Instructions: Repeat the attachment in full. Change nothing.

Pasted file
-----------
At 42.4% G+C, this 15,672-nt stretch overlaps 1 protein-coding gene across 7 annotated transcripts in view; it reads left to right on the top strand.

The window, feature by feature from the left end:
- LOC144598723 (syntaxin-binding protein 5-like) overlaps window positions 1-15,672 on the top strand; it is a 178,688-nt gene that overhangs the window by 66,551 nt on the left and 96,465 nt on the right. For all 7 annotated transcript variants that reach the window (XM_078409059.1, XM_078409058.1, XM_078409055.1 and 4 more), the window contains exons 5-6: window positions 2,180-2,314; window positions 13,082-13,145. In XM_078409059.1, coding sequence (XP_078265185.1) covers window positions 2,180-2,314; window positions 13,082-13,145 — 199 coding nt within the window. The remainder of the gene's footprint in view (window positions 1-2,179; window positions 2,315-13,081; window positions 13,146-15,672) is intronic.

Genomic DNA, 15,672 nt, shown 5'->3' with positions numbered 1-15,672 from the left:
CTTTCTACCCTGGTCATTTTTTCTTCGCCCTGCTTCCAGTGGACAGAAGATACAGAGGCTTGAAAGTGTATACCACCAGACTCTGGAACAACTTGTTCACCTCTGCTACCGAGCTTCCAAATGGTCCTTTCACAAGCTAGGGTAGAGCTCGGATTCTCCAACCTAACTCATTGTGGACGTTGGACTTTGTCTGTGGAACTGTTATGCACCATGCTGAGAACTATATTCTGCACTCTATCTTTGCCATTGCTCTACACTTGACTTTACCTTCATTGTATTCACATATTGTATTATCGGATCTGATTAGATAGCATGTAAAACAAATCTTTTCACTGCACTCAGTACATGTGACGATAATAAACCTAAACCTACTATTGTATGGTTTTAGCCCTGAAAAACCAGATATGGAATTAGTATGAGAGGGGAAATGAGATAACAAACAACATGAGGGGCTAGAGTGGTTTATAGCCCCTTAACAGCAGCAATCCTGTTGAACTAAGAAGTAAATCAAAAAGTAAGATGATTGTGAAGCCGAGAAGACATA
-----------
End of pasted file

At 42.4% G+C, this 15,672-nt stretch overlaps 1 protein-coding gene across 7 annotated transcripts in view; it reads left to right on the top strand.

The window, feature by feature from the left end:
- LOC144598723 (syntaxin-binding protein 5-like) overlaps window positions 1-15,672 on the top strand; it is a 178,688-nt gene that overhangs the window by 66,551 nt on the left and 96,465 nt on the right. For all 7 annotated transcript variants that reach the window (XM_078409059.1, XM_078409058.1, XM_078409055.1 and 4 more), the window contains exons 5-6: window positions 2,180-2,314; window positions 13,082-13,145. In XM_078409059.1, coding sequence (XP_078265185.1) covers window positions 2,180-2,314; window positions 13,082-13,145 — 199 coding nt within the window. The remainder of the gene's footprint in view (window positions 1-2,179; window positions 2,315-13,081; window positions 13,146-15,672) is intronic.

Genomic DNA, 15,672 nt, shown 5'->3' with positions numbered 1-15,672 from the left:
CTTTCTACCCTGGTCATTTTTTCTTCGCCCTGCTTCCAGTGGACAGAAGATACAGAGGCTTGAAAGTGTATACCACCAGACTCTGGAACAACTTGTTCACCTCTGCTACCGAGCTTCCAAATGGTCCTTTCACAAGCTAGGGTAGAGCTCGGATTCTCCAACCTAACTCATTGTGGACGTTGGACTTTGTCTGTGGAACTGTTATGCACCATGCTGAGAACTATATTCTGCACTCTATCTTTGCCATTGCTCTACACTTGACTTTACCTTCATTGTATTCACATATTGTATTATCGGATCTGATTAGATAGCATGTAAAACAAATCTTTTCACTGCACTCAGTACATGTGACGATAATAAACCTAAACCTACTATTGTATGGTTTTAGCCCTGAAAAACCAGATATGGAATTAGTATGAGAGGGGAAATGAGATAACAAACAACATGAGGGGCTAGAGTGGTTTATAGCCCCTTAACAGCAGCAATCCTGTTGAACTAAGAAGTAAATCAAAAAGTAAGATGATTGTGAAGCCGAGAAGACATA